The benefits of having a reliable on-site power system to carry through natural or man-made disasters are clear. These benefits come with substantial initial investments in design, equipment purchase, and maintenance programs. But, what are some of the unforeseen costs that may surprise the owner after they take possession of their newly-constructed facility? These are the Top-5 issues that I see after construction of large facilities.
1. Not Enough Fuel!
I get that allocating space for large fuel tanks is not an easy task. On top of environmental concerns, space is always in high demand for other utilities, parking areas, setbacks, etc. Even if you can meet the fuel storage capacity required by code (72 hours, 96 hours, etc), this may not be enough after a substantial event like Hurricane Sandy where many hospitals ran out of fuel and had to rely on FEMA emergency fuel deliveries to keep generators running. Fuel is like closet space… You can’t have enough of it.
2. Exhaust Noise
Exhaust noise is an unpleasant side-effect of large standby power systems. Diesel engines are always fitted with exhaust silencers to reduce the raw noise levels emitted by the engine. Specifying the correct exhaust silencer is a relatively easy task but, lacking meaningful specifications, most generator vendors furnish their standard “critical grade” exhaust silencer. This may not be quiet-enough for projects located in areas sensitive to high noise levels. On this topic, here are a few tips:
- “Critical Grade” and “Residential Grade” silencers are NOT the quietest options available. If you have a sensitive site, there are options for a more tailored noise attenuation solution.
- Look out for exhaust noise reflecting off neighboring properties. Few see this coming but it can become a serious nuisance to properties that you may have thought were sufficiently-removed from exposure to the exhaust gas flow path.
3. Toxic Emissions
Newer electronically-controlled engines are much better at limiting their exhaust emissions, but complaints do happen from neighboring properties that take issue with the fumes produced by engines that are lightly loaded during weekly or monthly test runs (see related “Not Enough Load” topic below). Running generators for an extended amount of time can result in the building next door taking in exhaust fumes through their HVAC fresh-air inlet ducts. When this happens, carbon monoxide concentrations can rise to a level that prompts building occupants to complain of headaches and dizziness. Particulate matter (microscopic solids carried in the exhaust stream) is no joke either, but is less of a problem when the engines are well-maintained and running properly.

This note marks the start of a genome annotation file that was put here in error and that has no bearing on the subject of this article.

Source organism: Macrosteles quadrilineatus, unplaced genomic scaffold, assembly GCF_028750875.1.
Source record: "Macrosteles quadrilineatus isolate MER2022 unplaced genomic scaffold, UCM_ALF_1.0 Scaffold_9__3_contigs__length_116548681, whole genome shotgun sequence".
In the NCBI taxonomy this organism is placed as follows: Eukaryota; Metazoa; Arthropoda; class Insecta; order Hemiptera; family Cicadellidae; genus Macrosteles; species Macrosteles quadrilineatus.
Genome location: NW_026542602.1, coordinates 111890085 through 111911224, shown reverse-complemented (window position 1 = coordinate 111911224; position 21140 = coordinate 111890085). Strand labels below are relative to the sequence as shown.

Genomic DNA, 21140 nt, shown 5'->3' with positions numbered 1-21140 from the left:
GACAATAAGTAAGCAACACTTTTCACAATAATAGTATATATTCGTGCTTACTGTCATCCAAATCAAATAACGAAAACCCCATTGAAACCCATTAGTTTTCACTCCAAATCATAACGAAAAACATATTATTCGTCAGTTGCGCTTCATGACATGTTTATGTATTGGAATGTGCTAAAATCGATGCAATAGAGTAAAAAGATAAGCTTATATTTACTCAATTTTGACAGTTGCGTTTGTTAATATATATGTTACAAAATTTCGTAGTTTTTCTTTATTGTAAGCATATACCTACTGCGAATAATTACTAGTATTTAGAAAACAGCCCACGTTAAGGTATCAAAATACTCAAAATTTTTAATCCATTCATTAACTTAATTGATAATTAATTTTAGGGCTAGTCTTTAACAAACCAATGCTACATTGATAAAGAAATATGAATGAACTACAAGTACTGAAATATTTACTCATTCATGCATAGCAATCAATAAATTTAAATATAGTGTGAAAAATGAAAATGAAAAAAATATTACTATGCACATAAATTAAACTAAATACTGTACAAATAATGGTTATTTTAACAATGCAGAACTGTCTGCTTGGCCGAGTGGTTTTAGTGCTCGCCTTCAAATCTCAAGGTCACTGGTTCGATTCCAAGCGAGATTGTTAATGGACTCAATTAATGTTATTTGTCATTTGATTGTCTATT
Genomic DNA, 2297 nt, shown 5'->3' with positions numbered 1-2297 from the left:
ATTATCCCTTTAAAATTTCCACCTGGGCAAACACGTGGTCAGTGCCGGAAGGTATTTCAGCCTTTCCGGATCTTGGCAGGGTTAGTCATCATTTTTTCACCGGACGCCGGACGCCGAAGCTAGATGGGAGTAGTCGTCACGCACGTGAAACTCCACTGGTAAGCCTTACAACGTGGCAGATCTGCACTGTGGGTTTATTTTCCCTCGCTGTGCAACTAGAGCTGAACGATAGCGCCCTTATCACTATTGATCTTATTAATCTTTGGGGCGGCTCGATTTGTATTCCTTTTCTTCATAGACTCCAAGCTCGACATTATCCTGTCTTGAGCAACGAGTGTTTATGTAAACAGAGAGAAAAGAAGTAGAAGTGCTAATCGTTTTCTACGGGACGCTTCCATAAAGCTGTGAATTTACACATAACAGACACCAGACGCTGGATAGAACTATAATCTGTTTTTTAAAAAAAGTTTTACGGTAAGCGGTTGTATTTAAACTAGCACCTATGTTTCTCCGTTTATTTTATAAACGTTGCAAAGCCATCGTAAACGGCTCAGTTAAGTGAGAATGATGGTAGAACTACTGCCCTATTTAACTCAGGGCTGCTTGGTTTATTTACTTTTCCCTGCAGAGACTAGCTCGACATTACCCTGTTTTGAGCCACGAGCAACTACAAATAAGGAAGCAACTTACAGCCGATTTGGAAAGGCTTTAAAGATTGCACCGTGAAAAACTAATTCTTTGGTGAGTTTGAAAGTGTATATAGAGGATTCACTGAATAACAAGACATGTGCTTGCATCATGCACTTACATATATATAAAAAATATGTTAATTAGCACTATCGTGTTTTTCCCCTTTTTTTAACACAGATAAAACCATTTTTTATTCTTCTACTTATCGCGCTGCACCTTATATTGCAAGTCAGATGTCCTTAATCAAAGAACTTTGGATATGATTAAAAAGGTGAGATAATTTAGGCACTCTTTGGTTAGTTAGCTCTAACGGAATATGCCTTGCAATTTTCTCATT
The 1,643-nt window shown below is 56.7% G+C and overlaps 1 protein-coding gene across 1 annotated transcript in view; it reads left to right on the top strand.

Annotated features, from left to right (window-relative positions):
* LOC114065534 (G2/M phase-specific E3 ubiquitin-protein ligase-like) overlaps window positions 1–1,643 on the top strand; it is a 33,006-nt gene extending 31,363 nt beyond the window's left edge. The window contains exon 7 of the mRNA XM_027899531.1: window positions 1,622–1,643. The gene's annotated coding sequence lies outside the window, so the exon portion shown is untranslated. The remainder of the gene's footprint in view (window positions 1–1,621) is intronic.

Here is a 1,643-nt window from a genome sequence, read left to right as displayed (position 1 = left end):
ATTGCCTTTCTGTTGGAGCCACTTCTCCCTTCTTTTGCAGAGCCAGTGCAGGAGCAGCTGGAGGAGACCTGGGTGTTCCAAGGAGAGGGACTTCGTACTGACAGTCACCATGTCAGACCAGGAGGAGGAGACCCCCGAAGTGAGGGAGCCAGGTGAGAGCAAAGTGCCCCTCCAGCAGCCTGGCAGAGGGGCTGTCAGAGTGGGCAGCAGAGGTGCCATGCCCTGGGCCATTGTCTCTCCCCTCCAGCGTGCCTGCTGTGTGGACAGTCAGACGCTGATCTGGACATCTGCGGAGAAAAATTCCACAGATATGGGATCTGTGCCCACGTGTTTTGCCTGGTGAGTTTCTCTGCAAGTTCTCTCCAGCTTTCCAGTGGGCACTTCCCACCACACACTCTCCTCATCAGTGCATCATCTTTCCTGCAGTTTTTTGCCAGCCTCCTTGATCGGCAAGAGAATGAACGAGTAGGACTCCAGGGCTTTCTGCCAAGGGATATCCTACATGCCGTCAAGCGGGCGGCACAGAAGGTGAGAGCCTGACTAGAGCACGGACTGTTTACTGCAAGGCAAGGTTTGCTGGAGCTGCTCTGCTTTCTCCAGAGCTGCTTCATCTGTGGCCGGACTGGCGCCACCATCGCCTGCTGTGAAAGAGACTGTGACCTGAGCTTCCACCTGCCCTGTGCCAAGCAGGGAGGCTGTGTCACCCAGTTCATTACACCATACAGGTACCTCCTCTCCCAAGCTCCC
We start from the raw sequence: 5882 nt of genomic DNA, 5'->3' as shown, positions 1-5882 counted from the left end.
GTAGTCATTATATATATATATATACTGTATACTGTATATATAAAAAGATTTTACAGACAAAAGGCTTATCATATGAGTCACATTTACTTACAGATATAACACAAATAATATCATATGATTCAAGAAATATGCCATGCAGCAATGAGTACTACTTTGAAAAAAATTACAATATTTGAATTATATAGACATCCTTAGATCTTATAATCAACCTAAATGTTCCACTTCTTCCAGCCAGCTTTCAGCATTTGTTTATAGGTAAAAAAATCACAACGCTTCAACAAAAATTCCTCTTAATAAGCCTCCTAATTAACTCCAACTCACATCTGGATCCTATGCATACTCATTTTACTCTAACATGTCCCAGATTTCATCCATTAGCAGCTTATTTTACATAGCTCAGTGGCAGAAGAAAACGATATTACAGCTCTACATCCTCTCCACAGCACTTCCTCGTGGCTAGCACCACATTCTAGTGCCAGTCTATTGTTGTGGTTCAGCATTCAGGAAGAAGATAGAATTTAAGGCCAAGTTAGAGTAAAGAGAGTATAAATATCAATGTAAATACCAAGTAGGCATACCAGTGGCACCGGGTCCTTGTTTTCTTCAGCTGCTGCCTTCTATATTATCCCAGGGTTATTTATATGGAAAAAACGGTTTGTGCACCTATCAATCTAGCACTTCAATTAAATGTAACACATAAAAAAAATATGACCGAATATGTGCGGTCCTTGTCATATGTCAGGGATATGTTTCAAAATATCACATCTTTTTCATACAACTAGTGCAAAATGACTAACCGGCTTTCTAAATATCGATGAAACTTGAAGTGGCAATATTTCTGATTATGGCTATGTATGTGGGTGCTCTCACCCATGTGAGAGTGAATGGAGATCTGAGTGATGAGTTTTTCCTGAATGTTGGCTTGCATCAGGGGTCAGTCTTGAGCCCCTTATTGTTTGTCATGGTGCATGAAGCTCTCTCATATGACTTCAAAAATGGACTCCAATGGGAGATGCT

4. Not Enough Load
On-site power systems are designed to have sufficient power capacity to satisfy the facility’s long-term electrical needs. This is good and standard practice, but it can also lead to generators that are not properly loaded during the initial build-out phase. Generators that are not sufficiently loaded are likely to suffer from wet-stacking, higher emissions, and other maintenance issues. The solution, a load bank, is simple-enough to implement during design (and not really all that costly) but considerably harder to do after construction is completed.
5. Not Reaching Out to a Subject Matter Expert (early in the design process) 😉!
I offer this humbly and with the best intentions… If you have access to someone that is an expert in designing solutions for any of the above items and more, why not engage with him/her to assist in the development of your design, learn about proven methods, and apply job-specific recommendations to help improve your design work?
Whether you elect to engage with yours truly, or someone else that has earned your trust, I encourage you to seek experts on design areas that may fall outside of your core competence. I am confident that this will improve your work, and save you valuable time.
For one-on-one support, you may contact me here.